What books were Amazon customers reading this year? It should come as no surprise that they favored the same books as general readers, which means that our 2012 Top 10 Customer Favorites list comes in multiple shades of grey. You'll find a couple of longtime best-selling authors on the list--John Grisham and David Baldacci--but unlike last year, which featured Walter Isaacson's Steve Jobs at #1, as well as books by Tina Fey, Erik Larsen, George RR Martin, Christopher Paolini, and again, John Grisham, there are a lot of lesser-known names on this year's list.
At least they were lesser-known until 2012. William Landay anyone? He wrote a compelling fictional court drama titled Defending Jacob that came out early in the year and took readers (and the Amazon editors) by storm. Then there's Kevin Maurer's No Easy Day, a riveting first-hand account of the author's drive to become a Navy Seal and the experiences he had once he became one, including the successful raid on Osama bin Laden's compound. And of course Gillian Flynn exploded onto the scene with her excellent and popular Gone Girl.
But the real story of 2012 was the rise of romance. And not just any sort of romance--five of the top 10 titles published in 2012 feature a love affair with a young, hot, brilliant billionaire. Call it the Year of the One Percent. Or as our own Sara Nelson put it, "the year of the billionaire bad boy in romance."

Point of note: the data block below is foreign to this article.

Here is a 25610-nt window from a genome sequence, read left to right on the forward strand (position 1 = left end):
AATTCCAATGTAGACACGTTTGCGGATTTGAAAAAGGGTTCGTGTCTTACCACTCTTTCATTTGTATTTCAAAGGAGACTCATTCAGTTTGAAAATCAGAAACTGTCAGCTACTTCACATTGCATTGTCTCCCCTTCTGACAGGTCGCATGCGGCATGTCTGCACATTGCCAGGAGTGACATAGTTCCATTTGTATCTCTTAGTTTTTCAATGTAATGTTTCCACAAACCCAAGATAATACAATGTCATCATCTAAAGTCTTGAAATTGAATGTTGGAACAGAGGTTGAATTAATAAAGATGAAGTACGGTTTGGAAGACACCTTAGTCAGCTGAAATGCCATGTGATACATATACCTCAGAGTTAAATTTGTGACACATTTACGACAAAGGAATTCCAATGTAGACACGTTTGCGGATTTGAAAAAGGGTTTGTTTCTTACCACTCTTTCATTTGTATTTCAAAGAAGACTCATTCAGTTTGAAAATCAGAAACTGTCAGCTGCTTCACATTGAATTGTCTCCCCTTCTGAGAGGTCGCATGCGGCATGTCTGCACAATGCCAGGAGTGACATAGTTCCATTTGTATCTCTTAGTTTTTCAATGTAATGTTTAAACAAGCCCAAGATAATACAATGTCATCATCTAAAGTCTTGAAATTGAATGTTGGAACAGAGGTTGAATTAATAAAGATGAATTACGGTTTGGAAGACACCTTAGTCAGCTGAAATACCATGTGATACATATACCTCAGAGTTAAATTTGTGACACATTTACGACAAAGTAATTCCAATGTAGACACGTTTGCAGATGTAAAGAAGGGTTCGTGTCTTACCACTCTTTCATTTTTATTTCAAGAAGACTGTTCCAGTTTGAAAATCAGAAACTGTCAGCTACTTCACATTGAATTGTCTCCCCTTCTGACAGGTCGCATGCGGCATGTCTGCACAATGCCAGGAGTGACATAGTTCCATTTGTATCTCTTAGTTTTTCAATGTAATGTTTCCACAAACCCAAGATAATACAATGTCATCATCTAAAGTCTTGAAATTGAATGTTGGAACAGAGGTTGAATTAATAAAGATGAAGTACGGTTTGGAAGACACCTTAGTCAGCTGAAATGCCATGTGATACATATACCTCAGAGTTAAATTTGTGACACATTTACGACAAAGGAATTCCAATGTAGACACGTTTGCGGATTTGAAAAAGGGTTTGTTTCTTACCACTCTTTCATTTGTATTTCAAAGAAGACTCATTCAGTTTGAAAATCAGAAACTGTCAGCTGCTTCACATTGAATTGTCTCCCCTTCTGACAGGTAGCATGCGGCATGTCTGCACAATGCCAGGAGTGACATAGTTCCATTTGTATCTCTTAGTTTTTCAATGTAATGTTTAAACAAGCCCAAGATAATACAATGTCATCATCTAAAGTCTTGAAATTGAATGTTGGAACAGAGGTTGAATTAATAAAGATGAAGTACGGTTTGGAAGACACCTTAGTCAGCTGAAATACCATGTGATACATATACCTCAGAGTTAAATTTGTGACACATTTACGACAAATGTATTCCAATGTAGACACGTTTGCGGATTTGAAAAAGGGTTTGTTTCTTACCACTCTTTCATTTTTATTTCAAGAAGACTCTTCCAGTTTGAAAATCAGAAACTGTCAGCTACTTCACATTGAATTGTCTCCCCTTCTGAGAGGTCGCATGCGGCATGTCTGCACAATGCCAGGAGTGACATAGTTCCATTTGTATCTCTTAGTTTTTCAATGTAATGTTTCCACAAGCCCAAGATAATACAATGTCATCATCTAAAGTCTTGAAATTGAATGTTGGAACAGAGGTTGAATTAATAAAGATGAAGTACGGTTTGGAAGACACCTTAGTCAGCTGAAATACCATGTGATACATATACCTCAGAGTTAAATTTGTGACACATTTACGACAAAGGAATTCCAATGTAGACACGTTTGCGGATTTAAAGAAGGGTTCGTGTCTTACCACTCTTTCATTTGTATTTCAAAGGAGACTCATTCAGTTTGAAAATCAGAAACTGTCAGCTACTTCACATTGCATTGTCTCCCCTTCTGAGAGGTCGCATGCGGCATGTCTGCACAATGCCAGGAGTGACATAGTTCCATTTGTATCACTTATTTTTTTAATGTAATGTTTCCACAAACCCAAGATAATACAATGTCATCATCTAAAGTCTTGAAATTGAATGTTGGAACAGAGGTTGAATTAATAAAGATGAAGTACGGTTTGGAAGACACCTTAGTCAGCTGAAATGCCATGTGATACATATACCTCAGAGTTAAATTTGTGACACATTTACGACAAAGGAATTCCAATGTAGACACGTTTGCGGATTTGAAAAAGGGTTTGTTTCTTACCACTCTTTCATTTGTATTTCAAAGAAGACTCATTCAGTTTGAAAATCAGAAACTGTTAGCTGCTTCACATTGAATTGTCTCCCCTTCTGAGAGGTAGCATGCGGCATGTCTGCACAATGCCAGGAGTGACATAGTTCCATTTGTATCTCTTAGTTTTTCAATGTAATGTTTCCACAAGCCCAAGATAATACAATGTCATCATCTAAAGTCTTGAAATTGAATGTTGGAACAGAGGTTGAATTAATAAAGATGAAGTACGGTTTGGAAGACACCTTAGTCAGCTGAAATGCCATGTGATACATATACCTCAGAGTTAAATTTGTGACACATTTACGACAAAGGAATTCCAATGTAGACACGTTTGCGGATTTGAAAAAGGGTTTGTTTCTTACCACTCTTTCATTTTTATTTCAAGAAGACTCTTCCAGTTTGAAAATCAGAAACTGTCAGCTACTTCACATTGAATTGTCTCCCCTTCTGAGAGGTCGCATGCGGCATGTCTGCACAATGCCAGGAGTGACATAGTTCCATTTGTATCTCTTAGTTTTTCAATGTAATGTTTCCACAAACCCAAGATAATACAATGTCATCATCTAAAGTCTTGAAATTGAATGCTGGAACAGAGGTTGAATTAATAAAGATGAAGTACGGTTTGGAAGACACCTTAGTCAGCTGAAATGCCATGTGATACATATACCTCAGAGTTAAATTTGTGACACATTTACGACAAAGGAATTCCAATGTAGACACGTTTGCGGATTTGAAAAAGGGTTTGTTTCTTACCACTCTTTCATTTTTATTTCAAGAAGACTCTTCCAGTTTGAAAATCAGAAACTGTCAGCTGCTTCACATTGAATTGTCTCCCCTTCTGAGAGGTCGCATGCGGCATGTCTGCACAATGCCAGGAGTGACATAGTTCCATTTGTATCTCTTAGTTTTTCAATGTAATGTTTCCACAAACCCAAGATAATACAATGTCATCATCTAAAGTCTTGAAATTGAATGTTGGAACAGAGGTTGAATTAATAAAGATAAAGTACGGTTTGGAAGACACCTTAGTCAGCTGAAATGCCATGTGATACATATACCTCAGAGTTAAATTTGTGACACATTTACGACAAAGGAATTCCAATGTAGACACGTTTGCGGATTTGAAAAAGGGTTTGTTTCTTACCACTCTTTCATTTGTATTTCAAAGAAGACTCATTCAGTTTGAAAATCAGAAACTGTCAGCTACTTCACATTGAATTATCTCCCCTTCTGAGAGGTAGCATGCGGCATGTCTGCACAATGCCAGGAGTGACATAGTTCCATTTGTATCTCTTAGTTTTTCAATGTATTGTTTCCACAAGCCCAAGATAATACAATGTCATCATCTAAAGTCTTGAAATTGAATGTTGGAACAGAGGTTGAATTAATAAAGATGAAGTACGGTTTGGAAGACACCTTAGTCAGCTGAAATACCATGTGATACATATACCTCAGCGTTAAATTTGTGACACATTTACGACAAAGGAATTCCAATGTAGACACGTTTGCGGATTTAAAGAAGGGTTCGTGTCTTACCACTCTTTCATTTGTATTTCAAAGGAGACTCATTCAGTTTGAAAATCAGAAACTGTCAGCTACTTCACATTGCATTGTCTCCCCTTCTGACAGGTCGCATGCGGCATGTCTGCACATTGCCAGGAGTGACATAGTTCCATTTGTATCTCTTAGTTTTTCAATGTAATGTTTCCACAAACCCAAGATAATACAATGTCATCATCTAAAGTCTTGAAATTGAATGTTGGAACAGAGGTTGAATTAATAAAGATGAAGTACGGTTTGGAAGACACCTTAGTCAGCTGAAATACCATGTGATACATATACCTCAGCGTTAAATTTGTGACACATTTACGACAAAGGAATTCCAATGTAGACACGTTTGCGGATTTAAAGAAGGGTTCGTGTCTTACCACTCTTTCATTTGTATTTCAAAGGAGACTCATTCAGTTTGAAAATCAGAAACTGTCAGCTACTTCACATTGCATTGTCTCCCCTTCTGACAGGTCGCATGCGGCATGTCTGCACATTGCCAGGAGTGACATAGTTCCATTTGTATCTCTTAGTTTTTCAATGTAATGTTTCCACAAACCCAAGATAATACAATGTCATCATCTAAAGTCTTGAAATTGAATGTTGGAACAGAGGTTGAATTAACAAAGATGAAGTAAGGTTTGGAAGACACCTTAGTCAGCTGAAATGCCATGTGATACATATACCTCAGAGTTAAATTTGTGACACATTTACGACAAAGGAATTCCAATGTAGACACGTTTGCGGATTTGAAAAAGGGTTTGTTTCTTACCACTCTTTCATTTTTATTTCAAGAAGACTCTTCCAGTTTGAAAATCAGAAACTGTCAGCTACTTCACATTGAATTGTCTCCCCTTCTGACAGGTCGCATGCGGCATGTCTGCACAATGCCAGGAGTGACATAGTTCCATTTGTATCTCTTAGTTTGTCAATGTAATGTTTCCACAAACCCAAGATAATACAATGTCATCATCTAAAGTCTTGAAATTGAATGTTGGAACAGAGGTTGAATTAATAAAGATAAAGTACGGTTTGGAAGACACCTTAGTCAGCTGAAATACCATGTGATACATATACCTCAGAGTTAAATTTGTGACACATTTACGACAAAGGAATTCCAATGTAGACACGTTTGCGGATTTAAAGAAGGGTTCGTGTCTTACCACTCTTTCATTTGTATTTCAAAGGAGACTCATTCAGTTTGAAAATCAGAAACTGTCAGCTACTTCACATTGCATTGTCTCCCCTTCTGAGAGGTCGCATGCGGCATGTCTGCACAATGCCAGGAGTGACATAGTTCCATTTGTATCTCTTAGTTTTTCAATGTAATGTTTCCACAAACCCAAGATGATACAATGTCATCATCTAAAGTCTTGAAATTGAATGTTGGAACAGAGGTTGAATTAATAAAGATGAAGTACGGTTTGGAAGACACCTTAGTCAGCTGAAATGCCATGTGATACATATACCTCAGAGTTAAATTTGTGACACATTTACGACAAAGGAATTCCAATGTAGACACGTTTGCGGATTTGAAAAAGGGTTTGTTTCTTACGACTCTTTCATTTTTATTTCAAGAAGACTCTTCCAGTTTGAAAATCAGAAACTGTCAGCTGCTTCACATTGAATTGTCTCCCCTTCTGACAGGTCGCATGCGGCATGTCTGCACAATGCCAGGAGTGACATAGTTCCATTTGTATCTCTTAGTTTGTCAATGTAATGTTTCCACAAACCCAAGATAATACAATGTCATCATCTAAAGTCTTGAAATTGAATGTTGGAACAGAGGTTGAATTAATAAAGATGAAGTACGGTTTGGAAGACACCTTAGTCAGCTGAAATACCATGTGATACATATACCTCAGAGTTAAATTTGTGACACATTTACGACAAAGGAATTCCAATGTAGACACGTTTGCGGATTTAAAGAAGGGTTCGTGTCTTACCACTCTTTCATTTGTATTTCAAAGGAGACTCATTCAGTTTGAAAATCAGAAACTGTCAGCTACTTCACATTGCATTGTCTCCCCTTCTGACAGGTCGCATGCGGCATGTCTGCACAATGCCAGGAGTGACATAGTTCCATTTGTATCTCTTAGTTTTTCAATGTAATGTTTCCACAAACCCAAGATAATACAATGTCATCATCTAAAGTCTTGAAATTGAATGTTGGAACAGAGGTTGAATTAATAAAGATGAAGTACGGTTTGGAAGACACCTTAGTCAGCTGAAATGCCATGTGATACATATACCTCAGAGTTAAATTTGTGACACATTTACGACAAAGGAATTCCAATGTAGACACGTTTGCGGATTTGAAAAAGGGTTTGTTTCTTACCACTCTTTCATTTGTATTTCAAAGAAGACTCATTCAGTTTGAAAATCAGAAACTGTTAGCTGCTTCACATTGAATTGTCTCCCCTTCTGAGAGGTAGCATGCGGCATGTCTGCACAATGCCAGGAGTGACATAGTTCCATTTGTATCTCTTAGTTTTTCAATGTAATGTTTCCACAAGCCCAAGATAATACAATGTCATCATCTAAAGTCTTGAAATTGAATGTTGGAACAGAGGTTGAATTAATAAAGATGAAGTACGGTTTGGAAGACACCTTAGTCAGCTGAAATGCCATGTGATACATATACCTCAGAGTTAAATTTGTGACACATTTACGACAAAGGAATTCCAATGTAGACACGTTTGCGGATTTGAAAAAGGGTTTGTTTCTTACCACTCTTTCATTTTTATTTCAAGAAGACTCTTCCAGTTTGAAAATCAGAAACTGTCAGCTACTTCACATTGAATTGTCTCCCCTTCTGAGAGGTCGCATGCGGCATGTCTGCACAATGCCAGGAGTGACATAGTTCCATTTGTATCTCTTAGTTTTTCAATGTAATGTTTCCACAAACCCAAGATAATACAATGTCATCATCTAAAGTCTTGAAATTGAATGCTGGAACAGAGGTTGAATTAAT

Since we only counted print books and ebooks that were originally published in 2012, Fifty Shades Freed, the third book in E.L. James's Fifty Shades Trilogy, lands at the top of our 2012 Customer Favorites list (the first two books in the series came out in 2011). The boxed set of James's trilogy, which was published this year, also earned a spot. Author Sylvia Day takes two slots of her own with Bared to You and Reflected in You, her best-selling romance novels featuring bad boy billionaire Gideon Cross. And Jennifer Probst's The Marriage Bargain, featuring billionaire Nicholas Ryan, introduces yet a third sexy billionaire to the mix.
As I was thinking about this list and comparing it to last year's, it occurred to me that Steve Jobs was a billionaire, too. Maybe he doesn't fall into the same category as Nicholas Ryan, Gideon Cross, and Christian Grey, but it's safe to say that readers have a fascination with the super-rich. This year's crop of best-selling books takes that fascination to a new level.
Perhaps it's not so lonely at the top.